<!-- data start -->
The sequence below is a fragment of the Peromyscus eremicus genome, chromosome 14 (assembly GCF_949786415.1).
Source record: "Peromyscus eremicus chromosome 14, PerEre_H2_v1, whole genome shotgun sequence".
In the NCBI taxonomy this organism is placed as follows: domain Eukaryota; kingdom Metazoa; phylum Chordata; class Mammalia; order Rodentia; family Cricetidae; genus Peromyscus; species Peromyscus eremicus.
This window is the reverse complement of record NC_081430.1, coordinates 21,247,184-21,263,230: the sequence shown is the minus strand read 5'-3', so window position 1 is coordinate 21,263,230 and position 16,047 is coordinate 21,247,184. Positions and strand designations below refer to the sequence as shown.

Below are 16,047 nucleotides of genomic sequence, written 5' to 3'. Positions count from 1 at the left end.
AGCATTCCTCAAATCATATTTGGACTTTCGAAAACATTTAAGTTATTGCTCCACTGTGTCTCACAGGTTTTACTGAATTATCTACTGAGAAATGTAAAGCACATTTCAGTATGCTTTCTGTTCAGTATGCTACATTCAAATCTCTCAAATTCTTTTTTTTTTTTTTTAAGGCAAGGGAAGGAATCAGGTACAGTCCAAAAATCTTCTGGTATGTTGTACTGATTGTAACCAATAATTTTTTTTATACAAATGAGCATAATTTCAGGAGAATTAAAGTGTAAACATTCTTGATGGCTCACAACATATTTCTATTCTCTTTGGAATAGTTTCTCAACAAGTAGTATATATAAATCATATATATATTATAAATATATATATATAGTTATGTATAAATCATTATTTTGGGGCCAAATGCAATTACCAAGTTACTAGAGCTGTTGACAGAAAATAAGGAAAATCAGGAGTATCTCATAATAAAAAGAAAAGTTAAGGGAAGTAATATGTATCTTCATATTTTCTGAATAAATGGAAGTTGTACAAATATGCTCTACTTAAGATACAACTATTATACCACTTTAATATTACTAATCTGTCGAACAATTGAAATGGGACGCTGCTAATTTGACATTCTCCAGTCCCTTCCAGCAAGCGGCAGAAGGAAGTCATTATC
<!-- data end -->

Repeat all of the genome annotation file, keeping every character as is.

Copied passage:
The sequence below is a fragment of the Peromyscus eremicus genome, chromosome 14 (assembly GCF_949786415.1).
Source record: "Peromyscus eremicus chromosome 14, PerEre_H2_v1, whole genome shotgun sequence".
In the NCBI taxonomy this organism is placed as follows: domain Eukaryota; kingdom Metazoa; phylum Chordata; class Mammalia; order Rodentia; family Cricetidae; genus Peromyscus; species Peromyscus eremicus.
This window is the reverse complement of record NC_081430.1, coordinates 21,247,184-21,263,230: the sequence shown is the minus strand read 5'-3', so window position 1 is coordinate 21,263,230 and position 16,047 is coordinate 21,247,184. Positions and strand designations below refer to the sequence as shown.

Below are 16,047 nucleotides of genomic sequence, written 5' to 3'. Positions count from 1 at the left end.
AGCATTCCTCAAATCATATTTGGACTTTCGAAAACATTTAAGTTATTGCTCCACTGTGTCTCACAGGTTTTACTGAATTATCTACTGAGAAATGTAAAGCACATTTCAGTATGCTTTCTGTTCAGTATGCTACATTCAAATCTCTCAAATTCTTTTTTTTTTTTTTTAAGGCAAGGGAAGGAATCAGGTACAGTCCAAAAATCTTCTGGTATGTTGTACTGATTGTAACCAATAATTTTTTTTATACAAATGAGCATAATTTCAGGAGAATTAAAGTGTAAACATTCTTGATGGCTCACAACATATTTCTATTCTCTTTGGAATAGTTTCTCAACAAGTAGTATATATAAATCATATATATATTATAAATATATATATATAGTTATGTATAAATCATTATTTTGGGGCCAAATGCAATTACCAAGTTACTAGAGCTGTTGACAGAAAATAAGGAAAATCAGGAGTATCTCATAATAAAAAGAAAAGTTAAGGGAAGTAATATGTATCTTCATATTTTCTGAATAAATGGAAGTTGTACAAATATGCTCTACTTAAGATACAACTATTATACCACTTTAATATTACTAATCTGTCGAACAATTGAAATGGGACGCTGCTAATTTGACATTCTCCAGTCCCTTCCAGCAAGCGGCAGAAGGAAGTCATTATC